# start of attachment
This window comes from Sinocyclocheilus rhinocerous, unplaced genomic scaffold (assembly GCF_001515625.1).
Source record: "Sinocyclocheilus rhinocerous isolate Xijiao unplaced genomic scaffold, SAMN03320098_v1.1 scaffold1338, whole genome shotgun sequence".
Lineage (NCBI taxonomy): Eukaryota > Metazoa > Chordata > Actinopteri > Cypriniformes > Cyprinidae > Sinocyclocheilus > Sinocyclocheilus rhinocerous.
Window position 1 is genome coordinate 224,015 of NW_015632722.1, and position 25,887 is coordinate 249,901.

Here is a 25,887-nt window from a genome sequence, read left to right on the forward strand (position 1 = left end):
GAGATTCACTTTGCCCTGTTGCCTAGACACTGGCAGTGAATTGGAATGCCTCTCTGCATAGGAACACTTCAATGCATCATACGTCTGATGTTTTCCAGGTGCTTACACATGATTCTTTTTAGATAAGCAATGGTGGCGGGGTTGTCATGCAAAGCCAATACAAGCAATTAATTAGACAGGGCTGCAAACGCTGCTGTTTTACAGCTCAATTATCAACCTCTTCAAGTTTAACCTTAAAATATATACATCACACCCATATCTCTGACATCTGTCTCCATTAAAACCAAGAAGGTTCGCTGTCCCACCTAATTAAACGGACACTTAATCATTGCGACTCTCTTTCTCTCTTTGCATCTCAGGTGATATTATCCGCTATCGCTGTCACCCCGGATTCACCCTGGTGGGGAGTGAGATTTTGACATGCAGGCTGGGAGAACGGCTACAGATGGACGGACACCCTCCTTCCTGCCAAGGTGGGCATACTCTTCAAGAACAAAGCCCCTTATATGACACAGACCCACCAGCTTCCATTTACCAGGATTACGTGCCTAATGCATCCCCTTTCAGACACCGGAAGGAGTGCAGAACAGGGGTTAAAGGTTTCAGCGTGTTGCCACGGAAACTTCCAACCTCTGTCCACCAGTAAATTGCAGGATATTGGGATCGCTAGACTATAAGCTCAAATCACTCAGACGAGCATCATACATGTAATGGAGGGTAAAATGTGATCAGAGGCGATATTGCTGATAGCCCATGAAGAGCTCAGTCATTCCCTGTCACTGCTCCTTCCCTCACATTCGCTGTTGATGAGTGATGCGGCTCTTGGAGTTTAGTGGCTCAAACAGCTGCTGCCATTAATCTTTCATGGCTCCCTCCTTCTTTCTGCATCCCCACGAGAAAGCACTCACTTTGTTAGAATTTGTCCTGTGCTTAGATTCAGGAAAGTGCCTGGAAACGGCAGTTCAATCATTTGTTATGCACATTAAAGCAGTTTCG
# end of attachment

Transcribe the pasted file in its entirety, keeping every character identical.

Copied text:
This window comes from Sinocyclocheilus rhinocerous, unplaced genomic scaffold (assembly GCF_001515625.1).
Source record: "Sinocyclocheilus rhinocerous isolate Xijiao unplaced genomic scaffold, SAMN03320098_v1.1 scaffold1338, whole genome shotgun sequence".
Lineage (NCBI taxonomy): Eukaryota > Metazoa > Chordata > Actinopteri > Cypriniformes > Cyprinidae > Sinocyclocheilus > Sinocyclocheilus rhinocerous.
Window position 1 is genome coordinate 224,015 of NW_015632722.1, and position 25,887 is coordinate 249,901.

Here is a 25,887-nt window from a genome sequence, read left to right on the forward strand (position 1 = left end):
GAGATTCACTTTGCCCTGTTGCCTAGACACTGGCAGTGAATTGGAATGCCTCTCTGCATAGGAACACTTCAATGCATCATACGTCTGATGTTTTCCAGGTGCTTACACATGATTCTTTTTAGATAAGCAATGGTGGCGGGGTTGTCATGCAAAGCCAATACAAGCAATTAATTAGACAGGGCTGCAAACGCTGCTGTTTTACAGCTCAATTATCAACCTCTTCAAGTTTAACCTTAAAATATATACATCACACCCATATCTCTGACATCTGTCTCCATTAAAACCAAGAAGGTTCGCTGTCCCACCTAATTAAACGGACACTTAATCATTGCGACTCTCTTTCTCTCTTTGCATCTCAGGTGATATTATCCGCTATCGCTGTCACCCCGGATTCACCCTGGTGGGGAGTGAGATTTTGACATGCAGGCTGGGAGAACGGCTACAGATGGACGGACACCCTCCTTCCTGCCAAGGTGGGCATACTCTTCAAGAACAAAGCCCCTTATATGACACAGACCCACCAGCTTCCATTTACCAGGATTACGTGCCTAATGCATCCCCTTTCAGACACCGGAAGGAGTGCAGAACAGGGGTTAAAGGTTTCAGCGTGTTGCCACGGAAACTTCCAACCTCTGTCCACCAGTAAATTGCAGGATATTGGGATCGCTAGACTATAAGCTCAAATCACTCAGACGAGCATCATACATGTAATGGAGGGTAAAATGTGATCAGAGGCGATATTGCTGATAGCCCATGAAGAGCTCAGTCATTCCCTGTCACTGCTCCTTCCCTCACATTCGCTGTTGATGAGTGATGCGGCTCTTGGAGTTTAGTGGCTCAAACAGCTGCTGCCATTAATCTTTCATGGCTCCCTCCTTCTTTCTGCATCCCCACGAGAAAGCACTCACTTTGTTAGAATTTGTCCTGTGCTTAGATTCAGGAAAGTGCCTGGAAACGGCAGTTCAATCATTTGTTATGCACATTAAAGCAGTTTCG